Following on from this morning's news that two of Rupert Murdoch's British newspapers are to start charging, James Harding, editor of The Times, braved the Intertubes for a Q&A with his readers. Although there were no googlies bowled at him, he argued that £2 a week was pretty cheap compared to the £8.50 a week's supply of the dead-tree press versions of his publication would cost. And the online version would bring its readers so much more.
"We can do so much more online," he said. "We can provide video, interactive graphics, personalized news feeds and a chance for people to engage directly with our journalists." The design, he said, would be cleaner, clearer and stronger, with "much of the architecture of the paper, but all of the versatility made possible by digital media."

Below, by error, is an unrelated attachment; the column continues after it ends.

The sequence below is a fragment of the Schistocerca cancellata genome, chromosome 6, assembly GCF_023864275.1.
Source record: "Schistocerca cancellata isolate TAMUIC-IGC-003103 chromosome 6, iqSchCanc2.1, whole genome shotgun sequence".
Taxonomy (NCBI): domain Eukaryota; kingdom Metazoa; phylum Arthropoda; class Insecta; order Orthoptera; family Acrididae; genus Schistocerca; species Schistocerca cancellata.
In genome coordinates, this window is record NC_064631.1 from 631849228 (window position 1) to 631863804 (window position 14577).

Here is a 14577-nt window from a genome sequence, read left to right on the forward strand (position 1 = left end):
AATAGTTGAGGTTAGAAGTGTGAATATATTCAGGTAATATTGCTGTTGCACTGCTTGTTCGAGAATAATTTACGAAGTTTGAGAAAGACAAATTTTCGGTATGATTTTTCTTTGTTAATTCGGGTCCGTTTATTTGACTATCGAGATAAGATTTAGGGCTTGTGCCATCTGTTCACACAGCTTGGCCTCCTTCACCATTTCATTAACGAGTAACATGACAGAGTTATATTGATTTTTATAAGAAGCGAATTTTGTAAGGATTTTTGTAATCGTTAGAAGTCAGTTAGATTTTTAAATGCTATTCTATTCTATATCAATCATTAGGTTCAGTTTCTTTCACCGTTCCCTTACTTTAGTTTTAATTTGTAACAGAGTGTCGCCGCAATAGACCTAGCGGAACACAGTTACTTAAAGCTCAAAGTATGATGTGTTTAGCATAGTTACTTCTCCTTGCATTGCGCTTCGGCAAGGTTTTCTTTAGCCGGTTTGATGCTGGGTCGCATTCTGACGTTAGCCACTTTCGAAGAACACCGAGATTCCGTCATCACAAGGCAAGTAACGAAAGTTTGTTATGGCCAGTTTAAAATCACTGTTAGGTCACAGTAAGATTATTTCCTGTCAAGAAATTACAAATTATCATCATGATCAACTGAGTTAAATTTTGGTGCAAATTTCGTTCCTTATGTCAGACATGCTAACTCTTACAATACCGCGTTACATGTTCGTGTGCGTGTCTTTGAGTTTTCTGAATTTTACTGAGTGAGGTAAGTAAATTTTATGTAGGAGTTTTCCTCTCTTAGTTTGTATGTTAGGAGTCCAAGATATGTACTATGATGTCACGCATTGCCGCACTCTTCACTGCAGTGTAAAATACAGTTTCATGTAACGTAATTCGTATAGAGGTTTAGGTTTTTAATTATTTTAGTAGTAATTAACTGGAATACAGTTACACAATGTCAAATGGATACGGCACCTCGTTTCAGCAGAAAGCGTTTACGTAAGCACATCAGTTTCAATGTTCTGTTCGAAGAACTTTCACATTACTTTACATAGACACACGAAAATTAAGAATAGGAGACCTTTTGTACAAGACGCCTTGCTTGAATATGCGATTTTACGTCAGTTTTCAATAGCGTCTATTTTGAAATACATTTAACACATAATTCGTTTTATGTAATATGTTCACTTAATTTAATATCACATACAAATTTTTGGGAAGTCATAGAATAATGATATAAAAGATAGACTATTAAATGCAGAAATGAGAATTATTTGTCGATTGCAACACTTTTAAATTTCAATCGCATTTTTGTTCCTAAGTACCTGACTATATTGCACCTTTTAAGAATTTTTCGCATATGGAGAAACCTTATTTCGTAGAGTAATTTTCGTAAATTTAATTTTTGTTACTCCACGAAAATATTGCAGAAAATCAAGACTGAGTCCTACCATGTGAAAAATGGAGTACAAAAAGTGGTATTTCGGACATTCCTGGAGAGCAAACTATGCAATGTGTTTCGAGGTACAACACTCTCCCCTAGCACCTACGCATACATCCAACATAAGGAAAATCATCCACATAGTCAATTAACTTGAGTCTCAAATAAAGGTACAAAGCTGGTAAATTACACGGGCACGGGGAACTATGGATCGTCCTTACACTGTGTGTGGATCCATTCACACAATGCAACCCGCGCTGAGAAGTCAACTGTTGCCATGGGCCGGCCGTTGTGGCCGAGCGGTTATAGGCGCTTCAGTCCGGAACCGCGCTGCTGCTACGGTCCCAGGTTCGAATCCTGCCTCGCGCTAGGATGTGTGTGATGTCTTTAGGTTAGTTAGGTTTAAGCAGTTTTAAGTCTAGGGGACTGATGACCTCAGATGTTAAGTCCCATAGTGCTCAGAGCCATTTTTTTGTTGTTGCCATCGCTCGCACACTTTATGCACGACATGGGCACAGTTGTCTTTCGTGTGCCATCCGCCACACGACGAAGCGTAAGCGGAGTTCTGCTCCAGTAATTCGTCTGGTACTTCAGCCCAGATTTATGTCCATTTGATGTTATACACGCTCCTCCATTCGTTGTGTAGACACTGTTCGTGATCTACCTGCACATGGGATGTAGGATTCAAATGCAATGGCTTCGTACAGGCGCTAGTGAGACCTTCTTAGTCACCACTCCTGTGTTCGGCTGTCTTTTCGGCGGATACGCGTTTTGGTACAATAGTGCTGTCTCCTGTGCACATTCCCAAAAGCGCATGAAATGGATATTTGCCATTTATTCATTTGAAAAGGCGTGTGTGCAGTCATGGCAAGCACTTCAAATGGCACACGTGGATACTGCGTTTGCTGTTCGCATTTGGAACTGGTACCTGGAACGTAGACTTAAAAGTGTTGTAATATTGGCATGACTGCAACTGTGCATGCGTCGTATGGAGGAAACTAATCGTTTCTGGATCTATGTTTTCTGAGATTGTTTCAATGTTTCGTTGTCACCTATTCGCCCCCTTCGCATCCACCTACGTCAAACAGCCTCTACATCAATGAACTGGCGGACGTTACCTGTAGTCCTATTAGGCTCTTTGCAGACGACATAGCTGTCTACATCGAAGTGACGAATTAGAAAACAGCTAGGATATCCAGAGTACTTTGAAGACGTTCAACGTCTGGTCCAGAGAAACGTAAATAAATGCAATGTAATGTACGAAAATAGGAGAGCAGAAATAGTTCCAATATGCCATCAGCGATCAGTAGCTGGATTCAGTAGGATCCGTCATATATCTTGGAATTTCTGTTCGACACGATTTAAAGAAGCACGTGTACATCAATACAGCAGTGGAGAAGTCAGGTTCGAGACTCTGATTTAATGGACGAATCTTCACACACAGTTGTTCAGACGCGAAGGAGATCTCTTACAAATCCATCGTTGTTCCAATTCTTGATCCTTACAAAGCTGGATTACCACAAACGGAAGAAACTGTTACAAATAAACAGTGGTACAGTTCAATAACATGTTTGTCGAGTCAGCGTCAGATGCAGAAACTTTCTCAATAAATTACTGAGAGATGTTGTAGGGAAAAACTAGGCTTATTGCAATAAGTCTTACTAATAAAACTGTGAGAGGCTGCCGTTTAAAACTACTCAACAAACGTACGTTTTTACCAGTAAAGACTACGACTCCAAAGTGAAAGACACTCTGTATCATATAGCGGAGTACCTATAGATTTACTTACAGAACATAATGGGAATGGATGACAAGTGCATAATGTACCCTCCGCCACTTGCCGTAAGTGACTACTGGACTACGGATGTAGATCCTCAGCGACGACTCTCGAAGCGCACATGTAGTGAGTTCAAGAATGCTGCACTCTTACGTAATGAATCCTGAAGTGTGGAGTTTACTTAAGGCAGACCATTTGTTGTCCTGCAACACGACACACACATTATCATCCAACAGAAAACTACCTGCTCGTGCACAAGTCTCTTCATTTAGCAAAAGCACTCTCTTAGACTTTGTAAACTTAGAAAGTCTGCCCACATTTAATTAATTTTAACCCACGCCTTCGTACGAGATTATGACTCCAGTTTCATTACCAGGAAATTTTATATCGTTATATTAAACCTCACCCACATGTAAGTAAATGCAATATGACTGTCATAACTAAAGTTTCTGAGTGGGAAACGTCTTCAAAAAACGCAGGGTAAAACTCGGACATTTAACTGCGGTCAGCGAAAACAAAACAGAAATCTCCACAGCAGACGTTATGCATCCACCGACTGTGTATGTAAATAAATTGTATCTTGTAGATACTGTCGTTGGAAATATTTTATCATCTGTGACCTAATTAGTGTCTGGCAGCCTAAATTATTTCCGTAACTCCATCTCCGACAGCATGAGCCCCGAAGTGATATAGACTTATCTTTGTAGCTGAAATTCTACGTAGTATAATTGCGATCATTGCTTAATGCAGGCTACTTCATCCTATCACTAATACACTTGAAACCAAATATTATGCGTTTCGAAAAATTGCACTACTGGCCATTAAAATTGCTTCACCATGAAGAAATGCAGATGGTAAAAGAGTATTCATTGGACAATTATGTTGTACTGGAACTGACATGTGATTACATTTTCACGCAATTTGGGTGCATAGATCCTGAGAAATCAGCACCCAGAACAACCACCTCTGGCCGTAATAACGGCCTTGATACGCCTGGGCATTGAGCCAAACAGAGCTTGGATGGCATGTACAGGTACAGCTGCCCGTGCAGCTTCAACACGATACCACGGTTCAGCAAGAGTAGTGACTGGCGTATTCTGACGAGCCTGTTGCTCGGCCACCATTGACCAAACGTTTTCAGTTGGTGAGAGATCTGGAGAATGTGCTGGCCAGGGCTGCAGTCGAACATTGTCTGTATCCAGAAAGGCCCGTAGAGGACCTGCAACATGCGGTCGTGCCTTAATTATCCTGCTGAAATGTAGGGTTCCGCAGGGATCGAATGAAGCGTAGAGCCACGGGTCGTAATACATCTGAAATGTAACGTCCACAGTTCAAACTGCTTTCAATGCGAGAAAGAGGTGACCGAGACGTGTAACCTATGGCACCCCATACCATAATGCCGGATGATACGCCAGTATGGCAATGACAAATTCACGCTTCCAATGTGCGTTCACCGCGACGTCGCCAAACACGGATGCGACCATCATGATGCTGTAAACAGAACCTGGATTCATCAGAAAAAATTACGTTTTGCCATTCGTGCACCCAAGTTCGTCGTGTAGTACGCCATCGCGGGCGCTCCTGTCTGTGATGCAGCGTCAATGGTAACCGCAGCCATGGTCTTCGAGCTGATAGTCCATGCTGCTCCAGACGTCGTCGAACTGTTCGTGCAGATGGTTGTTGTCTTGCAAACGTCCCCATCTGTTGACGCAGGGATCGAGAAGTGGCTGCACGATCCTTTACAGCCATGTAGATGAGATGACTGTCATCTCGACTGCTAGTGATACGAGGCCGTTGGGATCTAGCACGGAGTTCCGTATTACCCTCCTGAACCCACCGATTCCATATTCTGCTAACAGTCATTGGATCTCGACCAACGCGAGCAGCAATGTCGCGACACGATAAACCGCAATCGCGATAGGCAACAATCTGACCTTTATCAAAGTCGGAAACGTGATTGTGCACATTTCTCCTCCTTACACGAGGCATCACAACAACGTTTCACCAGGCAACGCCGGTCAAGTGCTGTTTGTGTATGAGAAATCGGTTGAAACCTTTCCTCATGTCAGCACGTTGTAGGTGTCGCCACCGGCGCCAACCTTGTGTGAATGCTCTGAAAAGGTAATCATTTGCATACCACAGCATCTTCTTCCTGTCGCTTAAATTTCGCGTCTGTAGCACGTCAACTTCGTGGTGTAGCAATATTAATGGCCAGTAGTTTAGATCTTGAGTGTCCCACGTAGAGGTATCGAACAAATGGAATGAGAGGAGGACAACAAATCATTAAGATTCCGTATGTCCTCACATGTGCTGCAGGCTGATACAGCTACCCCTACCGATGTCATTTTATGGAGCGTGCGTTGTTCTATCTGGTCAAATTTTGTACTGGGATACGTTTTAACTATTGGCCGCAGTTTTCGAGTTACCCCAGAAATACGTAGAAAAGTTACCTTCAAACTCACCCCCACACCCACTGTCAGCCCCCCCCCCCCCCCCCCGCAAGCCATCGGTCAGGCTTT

Harding stressed that the scheme was attempting to change the dynamics of the newspaper business—something that Jeff Jarvis disputed in the Guardian today, claiming he felt nothing but pity for "old man" Murdoch. The editor's take on it, however, was different. "Instead of just defending a dwindling band of existing readers, we're aiming to reach out to a world of people who want to get information and ideas but not from the printed page. They look to their phones and their laptops and their TVs to inform them. We want to be there—and on a host of new devices to come."
The tens of millions of unique users were "window shoppers," and Harding stated that he was ready to lose them, although he thought that the existing online readers who read TimesOnline would subscribe to TheTimes.co.uk, as it will be known when it relaunches in May. Accessible to everyone for the first month, the paywall will come down around June time, when only the front page will free for all.
One questioner asked him whether he would stick or twist if the scheme did not take off. "Nope," he replied. "Just hide under this desk."